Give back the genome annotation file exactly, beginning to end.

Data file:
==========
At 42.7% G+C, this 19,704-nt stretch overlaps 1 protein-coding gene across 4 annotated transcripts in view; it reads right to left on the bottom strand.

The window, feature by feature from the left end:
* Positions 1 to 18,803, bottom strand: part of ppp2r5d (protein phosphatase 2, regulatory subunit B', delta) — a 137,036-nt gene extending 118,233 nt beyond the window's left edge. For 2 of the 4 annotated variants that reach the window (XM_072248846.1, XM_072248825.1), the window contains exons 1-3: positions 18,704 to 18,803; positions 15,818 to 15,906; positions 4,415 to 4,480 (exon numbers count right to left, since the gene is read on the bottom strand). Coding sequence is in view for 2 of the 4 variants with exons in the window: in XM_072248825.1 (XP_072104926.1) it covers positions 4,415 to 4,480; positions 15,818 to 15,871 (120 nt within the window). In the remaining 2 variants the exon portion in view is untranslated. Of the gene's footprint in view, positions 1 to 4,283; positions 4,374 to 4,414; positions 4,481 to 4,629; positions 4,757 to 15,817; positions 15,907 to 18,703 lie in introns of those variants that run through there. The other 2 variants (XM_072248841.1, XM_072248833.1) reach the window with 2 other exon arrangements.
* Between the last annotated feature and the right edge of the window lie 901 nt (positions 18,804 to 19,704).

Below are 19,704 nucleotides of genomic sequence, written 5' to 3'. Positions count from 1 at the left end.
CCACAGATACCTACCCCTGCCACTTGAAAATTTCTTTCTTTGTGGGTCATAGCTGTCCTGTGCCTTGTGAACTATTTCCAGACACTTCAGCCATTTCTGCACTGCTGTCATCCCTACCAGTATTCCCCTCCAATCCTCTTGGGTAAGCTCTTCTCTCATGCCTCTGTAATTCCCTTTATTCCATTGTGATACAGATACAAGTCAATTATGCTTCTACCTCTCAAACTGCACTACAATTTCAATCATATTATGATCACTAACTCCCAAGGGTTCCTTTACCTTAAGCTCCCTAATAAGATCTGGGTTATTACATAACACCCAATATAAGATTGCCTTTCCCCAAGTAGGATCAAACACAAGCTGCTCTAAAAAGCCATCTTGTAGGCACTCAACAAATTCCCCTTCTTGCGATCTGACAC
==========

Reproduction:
At 42.7% G+C, this 19,704-nt stretch overlaps 1 protein-coding gene across 4 annotated transcripts in view; it reads right to left on the bottom strand.

The window, feature by feature from the left end:
* Positions 1 to 18,803, bottom strand: part of ppp2r5d (protein phosphatase 2, regulatory subunit B', delta) — a 137,036-nt gene extending 118,233 nt beyond the window's left edge. For 2 of the 4 annotated variants that reach the window (XM_072248846.1, XM_072248825.1), the window contains exons 1-3: positions 18,704 to 18,803; positions 15,818 to 15,906; positions 4,415 to 4,480 (exon numbers count right to left, since the gene is read on the bottom strand). Coding sequence is in view for 2 of the 4 variants with exons in the window: in XM_072248825.1 (XP_072104926.1) it covers positions 4,415 to 4,480; positions 15,818 to 15,871 (120 nt within the window). In the remaining 2 variants the exon portion in view is untranslated. Of the gene's footprint in view, positions 1 to 4,283; positions 4,374 to 4,414; positions 4,481 to 4,629; positions 4,757 to 15,817; positions 15,907 to 18,703 lie in introns of those variants that run through there. The other 2 variants (XM_072248841.1, XM_072248833.1) reach the window with 2 other exon arrangements.
* Between the last annotated feature and the right edge of the window lie 901 nt (positions 18,804 to 19,704).

Below are 19,704 nucleotides of genomic sequence, written 5' to 3'. Positions count from 1 at the left end.
CCACAGATACCTACCCCTGCCACTTGAAAATTTCTTTCTTTGTGGGTCATAGCTGTCCTGTGCCTTGTGAACTATTTCCAGACACTTCAGCCATTTCTGCACTGCTGTCATCCCTACCAGTATTCCCCTCCAATCCTCTTGGGTAAGCTCTTCTCTCATGCCTCTGTAATTCCCTTTATTCCATTGTGATACAGATACAAGTCAATTATGCTTCTACCTCTCAAACTGCACTACAATTTCAATCATATTATGATCACTAACTCCCAAGGGTTCCTTTACCTTAAGCTCCCTAATAAGATCTGGGTTATTACATAACACCCAATATAAGATTGCCTTTCCCCAAGTAGGATCAAACACAAGCTGCTCTAAAAAGCCATCTTGTAGGCACTCAACAAATTCCCCTTCTTGCGATCTGACAC